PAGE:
Now I myself do not believe that Jesus married and had children. There is no proof nor any evidence that such was the case. But even if he did, the very foundations of Christianity would not be shattered since to assert, along with Chalcedon that Jesus was fully divine and fully human would be to leave open the possibility that Jesus could have married and had children without thereby impugning on his divinity nor destroying Christianity itself.

Monday, May 22, 2006 

"Paul, the Law, and the Jewish People" Part 2

Unfortunately, the second part of Sanders' book, Paul, the Law, and the Jewish People, that deals with Paul's relationship to his fellow Jews is much shorter than the section on the law. I suppose this is understandable given the various problems associated with developing a comprehensive Pauline view on the law. In fact, Sanders' provides his own justification for the brevity of this section:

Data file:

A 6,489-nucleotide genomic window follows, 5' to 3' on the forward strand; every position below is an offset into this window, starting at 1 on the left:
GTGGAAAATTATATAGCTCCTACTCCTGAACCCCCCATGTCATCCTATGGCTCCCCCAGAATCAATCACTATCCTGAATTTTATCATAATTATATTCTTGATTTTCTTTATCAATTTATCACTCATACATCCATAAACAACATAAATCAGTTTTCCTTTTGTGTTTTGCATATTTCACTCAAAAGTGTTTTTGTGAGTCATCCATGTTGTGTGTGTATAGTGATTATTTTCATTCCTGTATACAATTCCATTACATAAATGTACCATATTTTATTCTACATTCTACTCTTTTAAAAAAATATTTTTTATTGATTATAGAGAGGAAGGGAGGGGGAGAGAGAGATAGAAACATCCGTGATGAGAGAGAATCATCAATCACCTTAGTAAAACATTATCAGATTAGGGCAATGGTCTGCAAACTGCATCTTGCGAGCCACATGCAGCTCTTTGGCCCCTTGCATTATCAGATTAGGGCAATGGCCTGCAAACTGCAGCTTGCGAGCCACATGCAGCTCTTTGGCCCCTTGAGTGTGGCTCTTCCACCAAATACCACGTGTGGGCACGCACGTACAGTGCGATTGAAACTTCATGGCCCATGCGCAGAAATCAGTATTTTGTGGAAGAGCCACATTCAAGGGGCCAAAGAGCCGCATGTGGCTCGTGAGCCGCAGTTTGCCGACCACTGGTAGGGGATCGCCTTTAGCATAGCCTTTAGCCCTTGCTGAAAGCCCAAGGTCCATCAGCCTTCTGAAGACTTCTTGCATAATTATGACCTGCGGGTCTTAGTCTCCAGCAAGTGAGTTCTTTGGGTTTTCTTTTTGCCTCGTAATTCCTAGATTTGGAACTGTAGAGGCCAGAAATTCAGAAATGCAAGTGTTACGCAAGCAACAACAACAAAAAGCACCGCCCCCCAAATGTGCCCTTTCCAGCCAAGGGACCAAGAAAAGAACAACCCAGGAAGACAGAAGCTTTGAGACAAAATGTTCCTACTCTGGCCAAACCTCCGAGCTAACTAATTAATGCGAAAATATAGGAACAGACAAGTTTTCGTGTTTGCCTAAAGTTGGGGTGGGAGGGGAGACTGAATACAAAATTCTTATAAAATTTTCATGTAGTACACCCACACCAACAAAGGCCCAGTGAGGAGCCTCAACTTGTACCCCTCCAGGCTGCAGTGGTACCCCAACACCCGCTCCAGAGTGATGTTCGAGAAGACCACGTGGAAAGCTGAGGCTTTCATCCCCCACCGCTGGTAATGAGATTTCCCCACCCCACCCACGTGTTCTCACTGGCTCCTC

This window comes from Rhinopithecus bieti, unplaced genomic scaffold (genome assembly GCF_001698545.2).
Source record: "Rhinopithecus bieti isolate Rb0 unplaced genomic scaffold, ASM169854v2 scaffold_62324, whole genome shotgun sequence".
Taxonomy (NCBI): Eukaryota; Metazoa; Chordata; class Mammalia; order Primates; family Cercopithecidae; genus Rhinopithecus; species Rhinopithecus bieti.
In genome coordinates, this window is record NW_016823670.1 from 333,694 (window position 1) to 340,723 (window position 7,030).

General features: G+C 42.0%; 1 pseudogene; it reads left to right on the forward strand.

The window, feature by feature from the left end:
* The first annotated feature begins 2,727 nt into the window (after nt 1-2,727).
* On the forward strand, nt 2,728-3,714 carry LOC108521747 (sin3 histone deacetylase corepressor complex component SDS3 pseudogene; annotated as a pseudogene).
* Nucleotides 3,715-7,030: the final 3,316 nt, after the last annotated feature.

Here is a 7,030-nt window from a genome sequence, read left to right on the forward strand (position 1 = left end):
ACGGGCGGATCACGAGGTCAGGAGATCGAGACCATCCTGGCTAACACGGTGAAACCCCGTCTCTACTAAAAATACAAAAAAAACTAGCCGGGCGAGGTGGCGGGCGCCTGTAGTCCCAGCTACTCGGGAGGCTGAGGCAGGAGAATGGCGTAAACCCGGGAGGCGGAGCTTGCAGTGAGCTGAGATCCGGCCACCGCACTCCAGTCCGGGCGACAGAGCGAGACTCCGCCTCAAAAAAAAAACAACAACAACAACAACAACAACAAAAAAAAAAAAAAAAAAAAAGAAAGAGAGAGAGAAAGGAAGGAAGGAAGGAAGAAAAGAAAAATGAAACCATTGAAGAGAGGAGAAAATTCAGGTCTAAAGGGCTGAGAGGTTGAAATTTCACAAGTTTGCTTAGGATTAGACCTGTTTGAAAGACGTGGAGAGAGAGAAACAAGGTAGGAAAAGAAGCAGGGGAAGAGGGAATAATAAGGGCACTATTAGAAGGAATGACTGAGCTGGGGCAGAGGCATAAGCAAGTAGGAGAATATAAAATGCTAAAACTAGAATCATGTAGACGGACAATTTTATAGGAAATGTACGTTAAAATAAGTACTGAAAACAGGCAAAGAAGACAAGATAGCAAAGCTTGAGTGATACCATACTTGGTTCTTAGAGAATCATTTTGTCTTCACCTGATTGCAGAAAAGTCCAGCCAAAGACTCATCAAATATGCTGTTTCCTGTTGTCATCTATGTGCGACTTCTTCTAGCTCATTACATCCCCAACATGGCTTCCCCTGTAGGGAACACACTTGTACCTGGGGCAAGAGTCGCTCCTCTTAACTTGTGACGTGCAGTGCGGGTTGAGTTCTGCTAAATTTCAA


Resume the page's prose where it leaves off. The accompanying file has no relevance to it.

"If the attempt to respond to them (the questions arising from Paul's thought about the Jewish people) takes less space than was spent on the law, it is not because the problems are less momentous or less difficult, but because there are fewer passages and there is wider agreement about them." (p. 171, parenthetical comment added)

Nevetheless, I wish Sanders would have devoted a bit more of his book to these questions and passages. Sanders proceeds to deal with three topics concerning Paul's relationship to the Jewish people. The first of these is the question of whether or not believers, the ekklesia, constitute a "third race." Sanders recognizes that there is a tension in Paul's thought concerning this, which is not surprising considering his views on the law. On the one hand, Paul no doubt thought of the ekklesia as the fulfillment of the promises to Abraham, thus to posit a distinction between Israel and "true Israel" would probably be erroneous. On the other hand, however, Paul's emphasis that all become one in Christ and so erradicating distinctions such as Jew and Gentile, would lead to the conception of the church as a "third" entity. This latter emphasis, Sanders' concludes, probably eventually came to dominate Paul's understanding of the the nature of the church: